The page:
Automotive demand grows
While the auto industry often buys directly from component manufacturers or their authorized distributors, independent distributors say they recently have seen an increase in demand from the automotive segment.
“We saw a lot more opportunity in automotive reaching out to us,” said Carleton Dufoe, CEO and founder of independent distributor NewPower Worldwide, based in Nashua, NH.” We did not know a lot of them in the past. But we had people from the auto industry coming to us,” he said. “It’s one of the higher performing segments for us. So, we’re seeing more and more activity in that space.”
Automotive customers “know what they want, they know what they need. It’s no nonsense. They need authentic product and it needs to be automotive grade and traceable to the manufacturer,” said Dufoe.
While buyers may have to plan for increased demand caused by 5G networks, new handsets and rising demand from automotive, they also have other concerns, including tariffs, and the trade war between the U.S. and China and its potential impact on supply. So far there has not been a big impact on the component business because of the trade kerfuffle, according to Burke.
“The semiconductor industry is coming off a record-breaking revenue year. The U.S.-China trade issue hasn’t impacted the component business as much as market cycles have,” he said.
However, the tariff dispute is causing a lot of ambiguity, uncertainty and cautiousness in the electronic components industry. “Lots of changes have occurred with parts being added to the tariff list and then some taken off,” said Burke.
“We’re also seeing some OEMs and CMs, to avoid the tariffs, move U.S.- bound projects out of China to manufacturing clusters in other countries, such as Taiwan, Vietnam, and Mexico,” he said.
Dufoe said that tariffs are a challenge, but don’t seem to be dampening business to any great degree except for very large global companies that may be moving “hundreds of millions of dollars of product globally.”
Dealing with tariffs
Ron Bishop, president of connector industry research firm Bishop & Associates, said the tariffs are also causing some connector manufacturers and other electronics manufacturers to move manufacturing to other regions. “I think the tariffs are hitting China big-time. There are a lot of people pulling production out of China. Some of it is moving back here (to the U.S.) or to Singapore, Hong Kong” or other countries, he said.
The tariffs may impact future investment in China from companies in the U.S. and Europe, according to Bishop. “I don’t think you’ll see a huge investment in China from American or European companies that once existed,” he said.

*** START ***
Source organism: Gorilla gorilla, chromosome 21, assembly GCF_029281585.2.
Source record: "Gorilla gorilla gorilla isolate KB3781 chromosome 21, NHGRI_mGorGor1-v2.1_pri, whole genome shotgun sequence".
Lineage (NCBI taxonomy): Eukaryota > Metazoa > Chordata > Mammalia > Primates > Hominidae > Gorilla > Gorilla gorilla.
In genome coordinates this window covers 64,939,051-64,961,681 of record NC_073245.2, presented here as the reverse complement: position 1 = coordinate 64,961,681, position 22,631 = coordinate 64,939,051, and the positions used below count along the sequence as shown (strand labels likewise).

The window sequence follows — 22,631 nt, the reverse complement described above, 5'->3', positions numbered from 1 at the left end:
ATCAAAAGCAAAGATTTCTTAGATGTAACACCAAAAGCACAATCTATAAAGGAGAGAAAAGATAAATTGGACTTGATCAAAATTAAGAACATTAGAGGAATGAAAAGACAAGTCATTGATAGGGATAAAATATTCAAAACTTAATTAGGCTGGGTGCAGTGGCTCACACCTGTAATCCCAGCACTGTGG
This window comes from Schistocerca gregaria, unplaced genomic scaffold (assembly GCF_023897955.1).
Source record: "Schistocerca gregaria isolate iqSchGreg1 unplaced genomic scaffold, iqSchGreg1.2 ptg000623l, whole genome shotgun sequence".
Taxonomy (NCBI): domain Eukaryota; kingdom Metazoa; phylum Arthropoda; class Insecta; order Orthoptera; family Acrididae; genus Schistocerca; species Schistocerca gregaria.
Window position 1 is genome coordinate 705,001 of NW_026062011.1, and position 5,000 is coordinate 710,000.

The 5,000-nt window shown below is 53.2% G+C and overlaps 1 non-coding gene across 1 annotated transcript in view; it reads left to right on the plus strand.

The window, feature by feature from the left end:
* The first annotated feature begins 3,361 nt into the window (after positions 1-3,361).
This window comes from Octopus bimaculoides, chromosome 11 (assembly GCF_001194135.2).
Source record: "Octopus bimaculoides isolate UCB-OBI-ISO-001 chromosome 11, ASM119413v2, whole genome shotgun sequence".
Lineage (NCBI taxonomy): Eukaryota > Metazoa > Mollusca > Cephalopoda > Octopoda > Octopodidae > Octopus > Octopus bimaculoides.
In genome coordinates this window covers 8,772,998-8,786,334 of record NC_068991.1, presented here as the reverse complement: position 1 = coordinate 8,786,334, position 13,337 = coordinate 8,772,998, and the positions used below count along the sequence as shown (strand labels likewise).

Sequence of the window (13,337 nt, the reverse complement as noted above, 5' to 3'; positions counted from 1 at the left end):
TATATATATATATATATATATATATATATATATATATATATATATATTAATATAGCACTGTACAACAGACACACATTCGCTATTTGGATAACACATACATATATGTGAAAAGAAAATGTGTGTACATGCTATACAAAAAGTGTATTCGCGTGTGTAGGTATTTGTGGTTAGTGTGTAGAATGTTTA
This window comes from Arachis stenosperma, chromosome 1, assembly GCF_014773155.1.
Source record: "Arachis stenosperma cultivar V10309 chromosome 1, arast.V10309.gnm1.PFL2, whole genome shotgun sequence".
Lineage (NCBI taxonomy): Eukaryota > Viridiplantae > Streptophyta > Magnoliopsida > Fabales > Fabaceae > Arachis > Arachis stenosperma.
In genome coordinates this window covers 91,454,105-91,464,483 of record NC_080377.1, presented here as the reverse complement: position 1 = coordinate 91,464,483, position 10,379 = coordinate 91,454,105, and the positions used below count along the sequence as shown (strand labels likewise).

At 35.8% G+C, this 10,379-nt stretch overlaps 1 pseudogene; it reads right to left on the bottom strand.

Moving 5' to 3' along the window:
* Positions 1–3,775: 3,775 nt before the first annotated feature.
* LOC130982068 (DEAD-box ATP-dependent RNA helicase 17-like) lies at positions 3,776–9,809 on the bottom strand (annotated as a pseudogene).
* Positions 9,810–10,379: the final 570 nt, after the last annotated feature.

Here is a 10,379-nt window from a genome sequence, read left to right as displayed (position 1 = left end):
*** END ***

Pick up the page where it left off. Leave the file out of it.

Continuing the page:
He also noted that China used to be the fastest growing region for connectors. However, in the first seven months of 2019, connector sales were down 8.3 per cent in China, while the North American market was up 2.8 percent. “China is the worst region of the world in connectors. It is something we have not seen in probably 15 to 20 years,” he said.
While it is unknown how long the tariffs and trade dispute will continue, there are “ways around tariffs,” said Burke. “We have warehouses strategically located in Amsterdam and Hong Kong from which that product can be shipped. Our global team of procurement specialists can also help qualify other manufacturers to stay in line with pricing objectives.” In fact, some buyers are also qualifying component manufacturers in other regions for parts to avoid the tariffs.
Buyers have other concerns this year besides tariffs. Last year and in 2017, many buyers double and triple ordered parts because of the shortages to make sure their companies had enough components to keeping production lines humming. As it turned out, all those parts were not needed and some electronics companies have large stockpiles of components.
One example is MLCCs. “With MLCCs everyone was going crazy,” said Dufoe. “A lot of people bought a lot more than they needed, but now customers have oversupply. Some are trying to burn through those inventories, while others are trying to resell the parts. Customers are asking us can we sell parts to someone? Can we scrap them? What’s the solution?” said Dufoe.
Large companies with more than $1 billion sales often aren’t overly concerned about the excess parts and will write them off or scrap them, said Dufoe. Smaller companies feel they need to consume the parts or sell them to recoup some revenue.
Recouping revenue from parts can be difficult in a buyer’s market especially with low-cost components. “A lot of these parts cost below a penny a piece, said Dufoe. However, buyers may have purchased them on the open market for three, four, five cents or 10 cents.
“How much can you recoup if the component manufacturer is now selling that part by the millions for $.007 a piece? How much savings are you going to make?” he said. The company may be better off holding the parts and consuming them or scrapping it.
“We are seeing a lot of those discussions,’ said Dufoe. “We’re trying to help customers with MLCCs and see what’s possible for them to get for the parts. However, if a company has $5 million of parts on their books, the components may be worth only $900,000 with today’s pricing,” he said.